Research on Aging and Neuronal Deterioration
This is another area where a lot of research is done. There are two major degenerative processes recently brought to light which are associated with neuronal death. They were markings outside and inside the neurons first described by the German doctor Alois Alzheimer in 1906. We speak of neurodegenerative diseases to designate various pathologies leading progressively to the death of the neurons and to the destruction of the nervous system.
While some of these diseases affect children or young adults, the majority occur after age 65. The attacks can be predominantly cognitive, as in the case of Alzheimer’s dementia, predominantly motor-related, as in Parkinson’s disease, or the combination of both, as in Huntington’s chorea or Creutzfeldt-Jakob disease.
There are some similarities between different neurodegenerative diseases. For the most part, genetic factors causing a hereditary form of the disease are known, but the disease also occurs in a form called “sporadic,” in people who have no family history, and it does not exclude the implication of genetic factors.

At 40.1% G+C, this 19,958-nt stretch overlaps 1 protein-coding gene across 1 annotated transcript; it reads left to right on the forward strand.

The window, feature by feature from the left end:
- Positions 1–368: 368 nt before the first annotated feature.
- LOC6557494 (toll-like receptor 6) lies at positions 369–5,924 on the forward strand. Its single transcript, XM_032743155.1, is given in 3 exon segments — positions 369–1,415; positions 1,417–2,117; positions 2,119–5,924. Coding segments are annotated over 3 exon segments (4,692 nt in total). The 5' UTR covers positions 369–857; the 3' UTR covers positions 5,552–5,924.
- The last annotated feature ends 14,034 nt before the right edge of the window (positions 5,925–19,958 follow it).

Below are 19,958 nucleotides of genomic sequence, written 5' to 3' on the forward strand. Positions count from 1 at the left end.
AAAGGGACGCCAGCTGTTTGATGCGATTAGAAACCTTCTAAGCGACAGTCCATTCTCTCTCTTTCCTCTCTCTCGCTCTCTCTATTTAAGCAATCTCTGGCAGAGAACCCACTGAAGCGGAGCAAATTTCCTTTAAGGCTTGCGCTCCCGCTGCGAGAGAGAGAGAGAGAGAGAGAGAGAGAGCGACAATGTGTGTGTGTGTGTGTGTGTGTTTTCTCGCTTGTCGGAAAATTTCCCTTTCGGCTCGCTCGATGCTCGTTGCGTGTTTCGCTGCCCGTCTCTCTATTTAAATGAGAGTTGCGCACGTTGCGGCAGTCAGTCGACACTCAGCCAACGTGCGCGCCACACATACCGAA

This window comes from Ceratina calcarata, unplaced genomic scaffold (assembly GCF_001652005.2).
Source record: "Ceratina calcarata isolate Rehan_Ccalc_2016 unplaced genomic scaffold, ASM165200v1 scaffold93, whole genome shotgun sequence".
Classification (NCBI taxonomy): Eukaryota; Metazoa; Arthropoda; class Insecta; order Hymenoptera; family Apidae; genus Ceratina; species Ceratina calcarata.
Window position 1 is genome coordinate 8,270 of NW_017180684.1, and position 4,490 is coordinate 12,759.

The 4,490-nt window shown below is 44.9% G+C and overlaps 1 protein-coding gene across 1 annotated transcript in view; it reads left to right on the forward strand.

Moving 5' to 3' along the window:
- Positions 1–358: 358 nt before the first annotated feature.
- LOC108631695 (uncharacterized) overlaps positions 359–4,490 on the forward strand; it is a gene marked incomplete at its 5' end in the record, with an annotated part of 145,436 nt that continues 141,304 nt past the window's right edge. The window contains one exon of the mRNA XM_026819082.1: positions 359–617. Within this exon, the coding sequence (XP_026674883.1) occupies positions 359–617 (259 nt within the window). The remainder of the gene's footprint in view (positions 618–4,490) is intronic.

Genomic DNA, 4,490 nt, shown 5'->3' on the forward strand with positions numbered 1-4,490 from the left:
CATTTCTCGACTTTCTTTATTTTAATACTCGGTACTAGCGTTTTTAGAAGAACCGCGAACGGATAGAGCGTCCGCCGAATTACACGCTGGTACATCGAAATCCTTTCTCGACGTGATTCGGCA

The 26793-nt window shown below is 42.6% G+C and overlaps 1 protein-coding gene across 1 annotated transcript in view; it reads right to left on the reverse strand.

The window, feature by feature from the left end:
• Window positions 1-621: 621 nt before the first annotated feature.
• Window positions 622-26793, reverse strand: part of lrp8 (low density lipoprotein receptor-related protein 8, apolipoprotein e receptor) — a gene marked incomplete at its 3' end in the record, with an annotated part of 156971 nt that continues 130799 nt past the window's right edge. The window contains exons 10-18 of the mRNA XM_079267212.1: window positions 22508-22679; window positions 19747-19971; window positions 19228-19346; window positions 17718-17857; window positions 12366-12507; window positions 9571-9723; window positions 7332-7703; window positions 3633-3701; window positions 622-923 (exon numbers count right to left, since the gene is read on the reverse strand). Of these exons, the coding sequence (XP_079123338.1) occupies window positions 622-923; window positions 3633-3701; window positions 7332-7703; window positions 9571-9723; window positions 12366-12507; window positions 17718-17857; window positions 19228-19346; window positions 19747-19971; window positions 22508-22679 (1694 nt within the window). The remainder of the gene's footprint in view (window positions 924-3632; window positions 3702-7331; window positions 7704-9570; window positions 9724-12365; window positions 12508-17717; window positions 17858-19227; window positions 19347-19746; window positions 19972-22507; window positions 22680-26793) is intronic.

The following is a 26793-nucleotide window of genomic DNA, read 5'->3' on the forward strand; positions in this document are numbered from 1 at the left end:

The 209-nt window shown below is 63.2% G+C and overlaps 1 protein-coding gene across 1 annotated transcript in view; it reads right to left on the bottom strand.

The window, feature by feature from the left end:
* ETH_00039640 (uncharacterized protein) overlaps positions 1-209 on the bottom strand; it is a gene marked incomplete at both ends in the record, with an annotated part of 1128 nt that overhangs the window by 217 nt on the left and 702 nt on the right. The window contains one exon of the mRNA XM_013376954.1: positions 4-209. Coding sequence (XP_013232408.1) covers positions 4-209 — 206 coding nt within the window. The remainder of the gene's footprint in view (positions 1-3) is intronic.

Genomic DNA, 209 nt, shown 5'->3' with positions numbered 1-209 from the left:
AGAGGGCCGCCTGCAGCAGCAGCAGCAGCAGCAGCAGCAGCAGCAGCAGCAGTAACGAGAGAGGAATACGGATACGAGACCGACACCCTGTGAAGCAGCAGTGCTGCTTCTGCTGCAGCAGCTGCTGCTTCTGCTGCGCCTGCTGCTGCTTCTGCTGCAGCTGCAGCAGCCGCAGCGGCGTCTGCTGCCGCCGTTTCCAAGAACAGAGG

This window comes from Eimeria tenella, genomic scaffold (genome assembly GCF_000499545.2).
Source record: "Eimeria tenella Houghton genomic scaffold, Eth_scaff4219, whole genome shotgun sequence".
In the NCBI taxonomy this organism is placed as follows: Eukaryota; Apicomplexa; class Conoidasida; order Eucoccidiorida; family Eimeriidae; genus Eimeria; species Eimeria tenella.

Different Neurons, Different Neurodegenerative Diseases
The types of neurons, as well as the affected brain areas, vary greatly depending on the different neurodegenerative diseases. Pyramidal neurons of the temporal cortex are severely affected by Alzheimer’s dementia. With Parkinson’s disease, it’s the neurons of the substance that secrete dopamine that degenerates. In patients with Huntington’s disease, atrophy occurs in the striatum, caudate and putamen, in those with amyotrophic lateral sclerosis, motor neurons in the cerebral cortex, and motoneurons in the spinal cord. For those with multiple sclerosis, the myelin sheath surrounding the central nervous system axons is affected.
Biological Markers for Alzheimer’s